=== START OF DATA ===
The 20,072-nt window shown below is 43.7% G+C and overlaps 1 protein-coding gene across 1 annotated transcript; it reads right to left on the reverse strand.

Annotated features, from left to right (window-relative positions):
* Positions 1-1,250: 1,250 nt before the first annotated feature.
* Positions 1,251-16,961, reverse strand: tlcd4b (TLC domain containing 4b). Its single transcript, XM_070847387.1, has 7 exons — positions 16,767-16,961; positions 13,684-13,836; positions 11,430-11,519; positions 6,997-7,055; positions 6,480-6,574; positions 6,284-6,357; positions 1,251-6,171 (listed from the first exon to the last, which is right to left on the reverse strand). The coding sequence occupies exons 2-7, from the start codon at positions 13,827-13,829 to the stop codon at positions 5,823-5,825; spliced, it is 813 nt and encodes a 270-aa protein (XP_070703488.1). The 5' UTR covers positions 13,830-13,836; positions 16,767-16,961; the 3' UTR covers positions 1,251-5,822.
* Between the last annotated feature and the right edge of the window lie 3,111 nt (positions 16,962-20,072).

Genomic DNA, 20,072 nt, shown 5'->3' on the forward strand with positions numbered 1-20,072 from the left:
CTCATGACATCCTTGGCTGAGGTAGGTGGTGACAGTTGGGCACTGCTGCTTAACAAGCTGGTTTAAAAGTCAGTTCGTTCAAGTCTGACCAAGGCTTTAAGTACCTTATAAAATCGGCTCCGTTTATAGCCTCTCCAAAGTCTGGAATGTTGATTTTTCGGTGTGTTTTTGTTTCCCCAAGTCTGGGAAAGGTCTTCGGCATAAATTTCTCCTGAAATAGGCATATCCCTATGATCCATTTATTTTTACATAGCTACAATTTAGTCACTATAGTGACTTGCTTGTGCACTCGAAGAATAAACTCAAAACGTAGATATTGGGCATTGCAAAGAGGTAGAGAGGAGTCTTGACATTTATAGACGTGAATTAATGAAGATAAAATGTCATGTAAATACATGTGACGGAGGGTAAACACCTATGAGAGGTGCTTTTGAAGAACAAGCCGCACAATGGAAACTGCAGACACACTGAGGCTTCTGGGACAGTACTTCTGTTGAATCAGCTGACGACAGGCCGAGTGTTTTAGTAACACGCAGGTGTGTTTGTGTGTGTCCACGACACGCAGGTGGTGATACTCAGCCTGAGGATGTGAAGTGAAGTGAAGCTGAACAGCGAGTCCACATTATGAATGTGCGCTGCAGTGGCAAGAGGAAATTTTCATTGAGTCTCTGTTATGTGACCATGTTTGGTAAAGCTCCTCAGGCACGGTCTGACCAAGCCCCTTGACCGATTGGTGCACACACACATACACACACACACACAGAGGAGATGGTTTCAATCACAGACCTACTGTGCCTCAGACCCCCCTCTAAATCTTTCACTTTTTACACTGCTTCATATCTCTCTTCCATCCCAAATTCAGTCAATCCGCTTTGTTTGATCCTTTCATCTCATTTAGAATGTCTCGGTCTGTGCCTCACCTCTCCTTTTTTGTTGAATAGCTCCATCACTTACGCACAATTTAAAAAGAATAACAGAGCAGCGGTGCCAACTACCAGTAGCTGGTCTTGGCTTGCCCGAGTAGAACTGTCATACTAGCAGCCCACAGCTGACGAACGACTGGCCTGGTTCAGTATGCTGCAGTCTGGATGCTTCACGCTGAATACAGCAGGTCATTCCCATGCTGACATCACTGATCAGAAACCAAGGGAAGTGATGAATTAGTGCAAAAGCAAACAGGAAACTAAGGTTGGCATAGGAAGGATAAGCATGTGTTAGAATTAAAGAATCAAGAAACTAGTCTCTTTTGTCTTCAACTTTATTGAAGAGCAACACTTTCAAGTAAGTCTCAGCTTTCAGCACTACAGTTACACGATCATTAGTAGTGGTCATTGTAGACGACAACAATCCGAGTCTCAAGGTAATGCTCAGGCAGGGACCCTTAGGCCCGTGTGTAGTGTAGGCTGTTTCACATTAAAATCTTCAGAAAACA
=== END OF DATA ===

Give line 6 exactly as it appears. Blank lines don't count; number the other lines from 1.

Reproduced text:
Genomic DNA, 20,072 nt, shown 5'->3' on the forward strand with positions numbered 1-20,072 from the left: